July 11, 2012 - With many hot days still ahead, storms like we saw last week may continue to occur and the health of those in the summer sun may be at risk.
Heat and humidity combined to produce powerful storms last week. Photo by Wendi Reardon (click for larger version)
However, there are ways residents can beat the heat and avoid increasing power outages. With temperatures reaching 100 degrees and higher, doctors and energy providers have advice to keep you cool and safe.
While St. Joseph and McLaren Oakland hospitals had no incidents of heat-related injury over the past week, Dr. Matt Swayze of McLaren Oakland warns those who are at greatest risk of heat stress injuries are "the very young and the very old."
He's also concerned about "anyone with chronic illness, especially diabetes."
Although Swayze recommends drinking more fluids during times of high temperatures, he stresses, "I don't mean caffeinated or alcoholic beverages."
He also doesn't recommend drinking full-strength Gatorade, which will dehydrate you; instead, "mix half Gatorade with water," he said.
You may want to get out and enjoy the summer with your children, but Swayze says to keep them in the shade even if they are in a pool or under a sprinkler. He recommends being careful of "physical activity outside" because "even those who are healthy" are at risk.
Most may feel weakness or dizziness if heat impacts their health, but "the elderly may feel confusion making them incapable of responding appropriately. Those are the ones I worry about the most," Dr. Swayze said.
"Make sure older people without power get in air conditioning," he added.
When it comes to air conditioning, Independence Township Firefighter Bob Cesario encourages families to conserve by going to public places like the mall to stay cool to avoid "causing a burden on the [electrical] system" by running their home air conditioners.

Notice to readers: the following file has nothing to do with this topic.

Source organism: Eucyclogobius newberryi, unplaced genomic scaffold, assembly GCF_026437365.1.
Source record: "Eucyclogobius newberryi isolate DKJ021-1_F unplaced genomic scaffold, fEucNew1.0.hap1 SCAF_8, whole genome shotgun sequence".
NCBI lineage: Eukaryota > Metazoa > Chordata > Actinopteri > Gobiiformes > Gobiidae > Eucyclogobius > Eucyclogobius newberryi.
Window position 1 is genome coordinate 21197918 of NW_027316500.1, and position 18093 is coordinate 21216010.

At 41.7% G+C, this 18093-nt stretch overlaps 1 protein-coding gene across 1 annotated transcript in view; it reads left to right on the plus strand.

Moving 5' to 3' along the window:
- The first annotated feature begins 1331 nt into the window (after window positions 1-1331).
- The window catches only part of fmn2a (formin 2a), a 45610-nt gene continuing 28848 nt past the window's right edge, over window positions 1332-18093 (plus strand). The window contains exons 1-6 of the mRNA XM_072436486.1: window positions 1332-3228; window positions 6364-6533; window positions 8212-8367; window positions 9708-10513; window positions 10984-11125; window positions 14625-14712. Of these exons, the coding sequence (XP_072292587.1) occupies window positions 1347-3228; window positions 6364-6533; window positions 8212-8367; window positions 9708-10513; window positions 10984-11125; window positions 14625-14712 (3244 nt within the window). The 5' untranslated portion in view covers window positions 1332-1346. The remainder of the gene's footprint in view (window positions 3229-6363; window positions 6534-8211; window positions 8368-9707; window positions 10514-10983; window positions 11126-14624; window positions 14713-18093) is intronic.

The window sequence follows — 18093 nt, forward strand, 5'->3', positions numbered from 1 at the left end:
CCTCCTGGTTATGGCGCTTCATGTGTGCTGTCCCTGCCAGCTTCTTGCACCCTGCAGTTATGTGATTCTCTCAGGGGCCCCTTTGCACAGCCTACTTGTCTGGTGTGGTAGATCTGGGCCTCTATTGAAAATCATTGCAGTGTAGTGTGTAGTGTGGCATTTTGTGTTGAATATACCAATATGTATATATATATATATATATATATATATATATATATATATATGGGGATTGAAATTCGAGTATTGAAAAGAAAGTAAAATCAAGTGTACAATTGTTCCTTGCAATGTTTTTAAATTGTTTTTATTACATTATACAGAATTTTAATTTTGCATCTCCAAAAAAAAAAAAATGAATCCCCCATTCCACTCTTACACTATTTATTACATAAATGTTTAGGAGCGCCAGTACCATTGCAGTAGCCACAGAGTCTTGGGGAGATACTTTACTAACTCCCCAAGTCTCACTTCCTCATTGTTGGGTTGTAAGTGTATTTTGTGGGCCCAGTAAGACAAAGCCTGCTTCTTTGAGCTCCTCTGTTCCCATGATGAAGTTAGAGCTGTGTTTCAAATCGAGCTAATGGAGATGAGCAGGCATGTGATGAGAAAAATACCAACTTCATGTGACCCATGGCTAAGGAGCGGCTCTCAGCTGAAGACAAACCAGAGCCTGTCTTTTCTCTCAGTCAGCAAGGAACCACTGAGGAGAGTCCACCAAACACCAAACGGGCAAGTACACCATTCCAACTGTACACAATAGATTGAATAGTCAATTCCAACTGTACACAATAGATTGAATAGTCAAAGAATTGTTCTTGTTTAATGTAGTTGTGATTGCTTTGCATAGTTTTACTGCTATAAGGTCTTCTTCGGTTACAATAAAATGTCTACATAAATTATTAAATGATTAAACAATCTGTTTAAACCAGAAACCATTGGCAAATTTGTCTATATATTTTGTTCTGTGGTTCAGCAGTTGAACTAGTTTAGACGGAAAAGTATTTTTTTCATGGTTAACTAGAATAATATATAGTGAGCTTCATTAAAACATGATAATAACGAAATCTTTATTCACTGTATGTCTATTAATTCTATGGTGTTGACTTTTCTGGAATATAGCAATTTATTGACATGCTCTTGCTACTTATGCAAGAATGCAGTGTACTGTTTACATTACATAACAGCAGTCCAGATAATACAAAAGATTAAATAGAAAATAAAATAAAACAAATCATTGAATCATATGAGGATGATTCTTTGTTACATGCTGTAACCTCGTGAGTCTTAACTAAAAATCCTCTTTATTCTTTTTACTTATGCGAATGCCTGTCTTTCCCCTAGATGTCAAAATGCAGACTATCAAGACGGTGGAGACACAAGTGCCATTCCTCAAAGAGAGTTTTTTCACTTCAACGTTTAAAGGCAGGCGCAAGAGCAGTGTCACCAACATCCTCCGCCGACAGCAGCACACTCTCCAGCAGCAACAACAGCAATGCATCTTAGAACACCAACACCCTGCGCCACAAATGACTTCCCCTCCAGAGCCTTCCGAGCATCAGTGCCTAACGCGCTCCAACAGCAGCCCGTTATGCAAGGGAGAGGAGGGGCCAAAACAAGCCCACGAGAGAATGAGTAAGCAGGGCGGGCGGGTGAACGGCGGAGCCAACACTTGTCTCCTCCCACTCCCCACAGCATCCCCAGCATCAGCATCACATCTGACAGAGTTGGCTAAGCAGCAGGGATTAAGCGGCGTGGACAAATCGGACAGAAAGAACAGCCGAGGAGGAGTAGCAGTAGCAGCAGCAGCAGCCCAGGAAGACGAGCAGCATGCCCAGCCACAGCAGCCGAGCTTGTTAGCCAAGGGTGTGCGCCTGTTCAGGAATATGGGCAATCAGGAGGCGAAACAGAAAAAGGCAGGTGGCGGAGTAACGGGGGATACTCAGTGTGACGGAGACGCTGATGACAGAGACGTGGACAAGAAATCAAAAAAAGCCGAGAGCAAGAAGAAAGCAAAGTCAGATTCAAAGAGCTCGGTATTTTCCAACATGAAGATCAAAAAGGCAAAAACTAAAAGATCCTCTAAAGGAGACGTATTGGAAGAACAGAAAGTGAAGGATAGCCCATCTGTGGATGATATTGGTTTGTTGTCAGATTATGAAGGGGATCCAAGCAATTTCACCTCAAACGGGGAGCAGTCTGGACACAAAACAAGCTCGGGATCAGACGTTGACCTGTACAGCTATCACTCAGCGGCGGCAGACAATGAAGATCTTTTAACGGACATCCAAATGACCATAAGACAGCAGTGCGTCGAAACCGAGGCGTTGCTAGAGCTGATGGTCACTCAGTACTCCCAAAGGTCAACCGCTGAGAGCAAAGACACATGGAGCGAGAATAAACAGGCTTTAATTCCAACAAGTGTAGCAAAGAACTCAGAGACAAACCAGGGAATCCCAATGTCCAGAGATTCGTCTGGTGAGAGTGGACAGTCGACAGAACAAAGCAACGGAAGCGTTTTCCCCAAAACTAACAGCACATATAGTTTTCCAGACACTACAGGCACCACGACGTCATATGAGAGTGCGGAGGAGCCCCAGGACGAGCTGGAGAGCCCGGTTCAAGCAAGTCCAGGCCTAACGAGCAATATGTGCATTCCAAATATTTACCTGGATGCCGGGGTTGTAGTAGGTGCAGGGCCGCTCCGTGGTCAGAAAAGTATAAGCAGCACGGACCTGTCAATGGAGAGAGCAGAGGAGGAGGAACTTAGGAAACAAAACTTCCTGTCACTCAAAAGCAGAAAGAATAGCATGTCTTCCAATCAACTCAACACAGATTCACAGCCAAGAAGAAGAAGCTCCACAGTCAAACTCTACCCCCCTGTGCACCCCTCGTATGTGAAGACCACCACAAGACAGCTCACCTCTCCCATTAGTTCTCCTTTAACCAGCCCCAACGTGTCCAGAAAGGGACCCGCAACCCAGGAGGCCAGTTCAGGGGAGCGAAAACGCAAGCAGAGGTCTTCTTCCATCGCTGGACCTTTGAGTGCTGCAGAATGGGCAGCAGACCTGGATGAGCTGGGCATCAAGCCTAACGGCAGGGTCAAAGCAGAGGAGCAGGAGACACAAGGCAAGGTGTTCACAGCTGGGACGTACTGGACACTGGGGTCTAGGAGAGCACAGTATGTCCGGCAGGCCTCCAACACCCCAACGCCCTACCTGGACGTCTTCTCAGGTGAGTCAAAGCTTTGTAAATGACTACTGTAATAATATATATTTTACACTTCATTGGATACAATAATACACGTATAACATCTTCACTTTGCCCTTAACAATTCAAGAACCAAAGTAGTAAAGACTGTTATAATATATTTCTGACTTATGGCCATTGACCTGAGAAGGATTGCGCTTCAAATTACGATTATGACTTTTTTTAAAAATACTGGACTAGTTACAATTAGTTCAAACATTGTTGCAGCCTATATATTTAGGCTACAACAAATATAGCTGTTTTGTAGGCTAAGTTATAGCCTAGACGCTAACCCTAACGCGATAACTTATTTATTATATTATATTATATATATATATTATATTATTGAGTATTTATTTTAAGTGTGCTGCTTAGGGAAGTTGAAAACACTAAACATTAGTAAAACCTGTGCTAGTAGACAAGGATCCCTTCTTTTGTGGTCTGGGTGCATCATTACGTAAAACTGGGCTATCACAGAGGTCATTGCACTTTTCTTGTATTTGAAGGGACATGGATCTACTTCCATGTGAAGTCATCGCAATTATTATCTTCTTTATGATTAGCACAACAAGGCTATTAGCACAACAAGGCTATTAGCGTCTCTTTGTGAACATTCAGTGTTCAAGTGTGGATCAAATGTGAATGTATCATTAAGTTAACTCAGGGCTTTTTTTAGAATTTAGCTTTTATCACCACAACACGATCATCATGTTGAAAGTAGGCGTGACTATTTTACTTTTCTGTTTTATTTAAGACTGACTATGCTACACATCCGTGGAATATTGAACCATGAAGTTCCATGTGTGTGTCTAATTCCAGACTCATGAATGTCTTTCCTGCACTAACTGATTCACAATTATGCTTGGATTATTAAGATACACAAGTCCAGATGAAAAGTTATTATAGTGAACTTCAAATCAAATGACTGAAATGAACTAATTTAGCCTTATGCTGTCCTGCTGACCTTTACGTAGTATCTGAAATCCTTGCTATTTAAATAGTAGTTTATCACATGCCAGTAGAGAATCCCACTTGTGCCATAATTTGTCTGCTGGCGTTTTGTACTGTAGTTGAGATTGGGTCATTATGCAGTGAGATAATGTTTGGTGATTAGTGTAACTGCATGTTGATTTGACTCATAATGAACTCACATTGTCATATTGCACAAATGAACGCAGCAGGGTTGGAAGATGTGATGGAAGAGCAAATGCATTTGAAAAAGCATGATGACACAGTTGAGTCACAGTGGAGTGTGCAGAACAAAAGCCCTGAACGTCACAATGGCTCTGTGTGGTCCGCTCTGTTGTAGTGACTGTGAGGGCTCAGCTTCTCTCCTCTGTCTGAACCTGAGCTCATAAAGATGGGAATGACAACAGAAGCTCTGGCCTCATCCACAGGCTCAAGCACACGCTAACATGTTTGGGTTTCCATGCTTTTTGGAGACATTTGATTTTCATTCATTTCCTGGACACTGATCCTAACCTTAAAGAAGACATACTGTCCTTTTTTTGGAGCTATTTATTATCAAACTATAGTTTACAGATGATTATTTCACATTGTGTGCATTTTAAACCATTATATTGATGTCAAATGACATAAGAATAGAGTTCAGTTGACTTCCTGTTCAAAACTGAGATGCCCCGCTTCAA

According to DTE spokesperson Eileen Dixon, overuse of "power taxes the system" and can cause brown outs.
Dixon encourages consumers to "reduce energy usage during a heat wave" to avoid putting extra strain on the power grid. To do so, residents can "defer from using appliances such as washers, driers, dishwashers, and dehumidifiers until after 9 pm (peak times)," Dixon said.
Turning off extra lights, pulling drapes or blinds closed during the hottest part of the day, and keeping exhaust fans in bathrooms and kitchens from running unnecessarily are other ways she suggests reducing the strain on the power system in the heat.
Besides losing electricity due to overuse of energy, high temperatures also contribute to severe weather, which in turn causes power outages – "325,000 in our service area customers lost power as a result of the storms last week," Dixon said.
As of Friday, 90,000 homes were still out of power, and Springfield Township's civic center had no electricity. Those outages were due to wind and downed trees causing DTE crews to work in the high temperatures in an effort to restore electricity to their customers.
Meteorologist Dave Kook at the White Lake Weather Station explained, with the "heat and humidity combined, we were primed for thunderstorm development." With temperatures so high, a simple breeze can set off storms, Kook said.
Storms will "rapidly increase in intensity due to the instability caused by heat and humidity" and the "lingering affects of heat are dangerous," Kook stated.
Clarkston News reporter